Spare a thought for poor Stevie Wonder: despite a run of copper bottomed, classic five star singles stretching back to 1966, his first taste of a UK number one came through hitching a ride on the back of a wretched Paul McCartney ballad. And if that wasn't ignomy enough, he then has to rely on 'I Just Called To Say I Love You' to mark his first solo appearance at the top.
I say ignomy, for although I would dearly love to be able to report that the success of this song was due to it trumping all his previous singles (such as, lest we forget, 'Uptight (Everything's Alright)', 'I Was Made To Love Her', 'Superstition', 'Higher Ground' and 'Living For The City' etc) and being the best thing he'd ever released, I can't.
And I can't because it's not; Wonder had always utilised the most up to date technology in his output, but by the time of the mid eighties his growing obsession with synthesisers and all things electronic had ceased to compliment his music and instead became all consuming and detrimental to it. And this detriment is nowhere more evident than on this song.
With a rhythm set down by an electronic drum beat and percussion straight out of the pre-set options of the nastiest, tackiest home organ money can buy, 'I Just Called To Say I Love You' plods along a narrow, four and a half minute road in virtually the same key and time signature from end to end.
Gone was the rootsy feel, intricate chord structures and sharp, jazz like key changes of old and in their place comes a woozy synthesiser hum that oozes out of the speakers like treacle poured slowly from a tin where it settles like a gooey shroud, smothering any excitement or unpredictability that may have dared to show its face. And when something different does finally come along, it only extends to Wonder singing backing vocals through a vocoder. Rather than revitalising the song, it's the gimmicky headshot that kills it stone dead.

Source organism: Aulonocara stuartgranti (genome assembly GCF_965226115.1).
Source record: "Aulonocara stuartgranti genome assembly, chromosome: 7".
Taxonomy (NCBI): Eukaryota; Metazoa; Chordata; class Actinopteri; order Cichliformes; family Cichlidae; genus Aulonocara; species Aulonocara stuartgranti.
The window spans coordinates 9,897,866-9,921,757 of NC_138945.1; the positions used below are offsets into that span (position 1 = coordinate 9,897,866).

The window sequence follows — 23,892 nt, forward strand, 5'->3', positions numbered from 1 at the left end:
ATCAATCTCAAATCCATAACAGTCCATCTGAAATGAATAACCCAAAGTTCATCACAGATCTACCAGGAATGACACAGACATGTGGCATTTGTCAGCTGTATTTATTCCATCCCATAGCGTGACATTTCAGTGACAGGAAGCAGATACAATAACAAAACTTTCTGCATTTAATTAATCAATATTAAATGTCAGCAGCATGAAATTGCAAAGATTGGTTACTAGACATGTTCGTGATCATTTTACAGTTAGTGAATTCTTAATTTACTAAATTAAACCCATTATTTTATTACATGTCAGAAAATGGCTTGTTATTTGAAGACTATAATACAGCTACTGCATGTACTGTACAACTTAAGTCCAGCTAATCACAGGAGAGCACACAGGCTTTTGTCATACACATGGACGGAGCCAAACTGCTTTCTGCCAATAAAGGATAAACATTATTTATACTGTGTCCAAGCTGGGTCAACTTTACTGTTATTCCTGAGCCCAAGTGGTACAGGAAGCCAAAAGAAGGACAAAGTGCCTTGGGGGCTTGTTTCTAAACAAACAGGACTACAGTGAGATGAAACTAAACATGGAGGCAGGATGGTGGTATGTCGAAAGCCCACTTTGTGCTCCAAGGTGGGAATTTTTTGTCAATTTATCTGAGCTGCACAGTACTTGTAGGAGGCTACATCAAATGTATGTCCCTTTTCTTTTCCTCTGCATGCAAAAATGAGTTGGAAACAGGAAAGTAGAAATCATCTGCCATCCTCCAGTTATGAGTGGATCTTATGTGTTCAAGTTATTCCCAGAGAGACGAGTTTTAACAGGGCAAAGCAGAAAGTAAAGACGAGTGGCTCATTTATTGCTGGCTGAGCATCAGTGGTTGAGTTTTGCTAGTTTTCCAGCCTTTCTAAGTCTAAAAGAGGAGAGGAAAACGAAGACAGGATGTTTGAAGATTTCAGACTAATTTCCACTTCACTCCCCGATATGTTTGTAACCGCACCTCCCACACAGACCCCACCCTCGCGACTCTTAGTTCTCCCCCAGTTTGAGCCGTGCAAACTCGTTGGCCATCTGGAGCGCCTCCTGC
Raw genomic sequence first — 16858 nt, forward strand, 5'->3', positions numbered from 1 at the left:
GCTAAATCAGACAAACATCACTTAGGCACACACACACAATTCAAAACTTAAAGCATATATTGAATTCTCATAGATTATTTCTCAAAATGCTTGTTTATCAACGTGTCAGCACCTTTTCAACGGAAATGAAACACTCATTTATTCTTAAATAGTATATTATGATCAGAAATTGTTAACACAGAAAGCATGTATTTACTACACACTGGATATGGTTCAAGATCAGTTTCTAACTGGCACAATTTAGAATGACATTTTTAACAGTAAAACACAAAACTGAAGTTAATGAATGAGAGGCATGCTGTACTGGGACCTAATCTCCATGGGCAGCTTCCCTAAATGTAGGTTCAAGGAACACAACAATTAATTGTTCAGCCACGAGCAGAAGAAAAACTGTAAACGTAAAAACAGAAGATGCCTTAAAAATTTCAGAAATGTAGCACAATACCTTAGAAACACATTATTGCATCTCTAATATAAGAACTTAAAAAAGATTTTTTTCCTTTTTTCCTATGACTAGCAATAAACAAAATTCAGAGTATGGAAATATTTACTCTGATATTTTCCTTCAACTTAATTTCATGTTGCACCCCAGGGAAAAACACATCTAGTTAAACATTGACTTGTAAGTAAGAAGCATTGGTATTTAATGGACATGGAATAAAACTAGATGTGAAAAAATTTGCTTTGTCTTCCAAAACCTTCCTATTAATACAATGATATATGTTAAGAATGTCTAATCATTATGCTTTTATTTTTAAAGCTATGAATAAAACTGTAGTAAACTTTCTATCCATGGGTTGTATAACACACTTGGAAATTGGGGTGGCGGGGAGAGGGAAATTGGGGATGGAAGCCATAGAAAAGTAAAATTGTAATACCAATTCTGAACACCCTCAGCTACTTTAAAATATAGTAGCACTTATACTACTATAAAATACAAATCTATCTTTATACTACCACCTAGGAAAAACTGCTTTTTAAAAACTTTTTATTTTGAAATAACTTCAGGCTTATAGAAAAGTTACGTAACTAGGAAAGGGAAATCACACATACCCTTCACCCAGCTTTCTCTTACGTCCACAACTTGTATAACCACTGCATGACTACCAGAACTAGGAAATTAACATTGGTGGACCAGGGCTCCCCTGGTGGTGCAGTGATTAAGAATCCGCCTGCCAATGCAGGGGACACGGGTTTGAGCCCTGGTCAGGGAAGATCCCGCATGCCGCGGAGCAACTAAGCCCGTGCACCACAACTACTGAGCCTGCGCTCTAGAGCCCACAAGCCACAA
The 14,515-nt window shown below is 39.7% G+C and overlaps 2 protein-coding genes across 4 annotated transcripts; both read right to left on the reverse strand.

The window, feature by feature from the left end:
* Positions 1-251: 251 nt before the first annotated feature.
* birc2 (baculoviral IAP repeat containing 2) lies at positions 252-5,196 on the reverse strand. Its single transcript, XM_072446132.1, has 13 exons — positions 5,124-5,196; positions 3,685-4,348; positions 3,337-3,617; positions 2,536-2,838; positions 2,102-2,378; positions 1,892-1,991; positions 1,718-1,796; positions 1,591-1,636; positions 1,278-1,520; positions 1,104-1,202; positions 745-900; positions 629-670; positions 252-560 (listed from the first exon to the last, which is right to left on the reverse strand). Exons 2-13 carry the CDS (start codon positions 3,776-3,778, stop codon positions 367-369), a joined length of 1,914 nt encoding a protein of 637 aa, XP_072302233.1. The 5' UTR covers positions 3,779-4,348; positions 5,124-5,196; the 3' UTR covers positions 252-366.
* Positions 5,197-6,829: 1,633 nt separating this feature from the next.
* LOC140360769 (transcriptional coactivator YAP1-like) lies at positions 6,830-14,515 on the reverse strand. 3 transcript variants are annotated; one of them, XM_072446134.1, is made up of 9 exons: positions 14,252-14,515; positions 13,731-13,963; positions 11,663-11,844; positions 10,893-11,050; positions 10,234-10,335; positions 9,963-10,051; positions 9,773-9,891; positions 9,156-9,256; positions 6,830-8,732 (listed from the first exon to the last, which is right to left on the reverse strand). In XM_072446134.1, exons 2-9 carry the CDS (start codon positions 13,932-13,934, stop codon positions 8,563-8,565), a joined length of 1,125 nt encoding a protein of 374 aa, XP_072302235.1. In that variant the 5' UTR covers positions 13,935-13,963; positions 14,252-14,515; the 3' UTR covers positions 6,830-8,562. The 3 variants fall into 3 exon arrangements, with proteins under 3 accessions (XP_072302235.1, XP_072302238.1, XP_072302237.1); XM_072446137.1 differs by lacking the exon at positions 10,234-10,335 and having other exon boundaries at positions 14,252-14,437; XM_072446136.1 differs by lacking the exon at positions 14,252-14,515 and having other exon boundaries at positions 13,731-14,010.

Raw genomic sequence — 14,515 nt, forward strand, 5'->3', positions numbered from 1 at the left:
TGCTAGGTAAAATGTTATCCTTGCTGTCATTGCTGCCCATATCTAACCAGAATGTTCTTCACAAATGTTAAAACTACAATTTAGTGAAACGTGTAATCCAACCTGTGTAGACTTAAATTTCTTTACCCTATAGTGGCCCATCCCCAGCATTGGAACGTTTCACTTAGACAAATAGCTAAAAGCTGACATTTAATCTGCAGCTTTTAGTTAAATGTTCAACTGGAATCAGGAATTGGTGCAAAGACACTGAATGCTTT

Not since Chuck Berry hit number one with 'My Ding A Ling' in 1972 has an artist of stature scored their biggest hit with such a totally unrepresentative song. 'I Just Called To Say I Love You' is the sort of effort the Wonder of old could have dashed off in his bed before he even woke up and then rejected as being too boring. Simplistic, trite, repetitive, saccharine sickly and overly sentimental; it's tempting to think that his experience with McCartney had shown him that maybe he'd been trying too hard in the past and that success would follow a radical dumbing down:
"I just called to say I love you
I just called to say how much I care
I just called to say I love you
And I mean it from the bottom of my heart"
Maybe that's a cynical view, but though the Hallmark greeting card verse may be direct and to the point, Wonder has proved himself capable of far better than this. Hell, a ten year old child would be capable of better. And at least with a ten year old child the result wouldn't be accompanied by the crushing sense of disappointment coupled with the faint gurgling sound of a talent being pissed down the drain.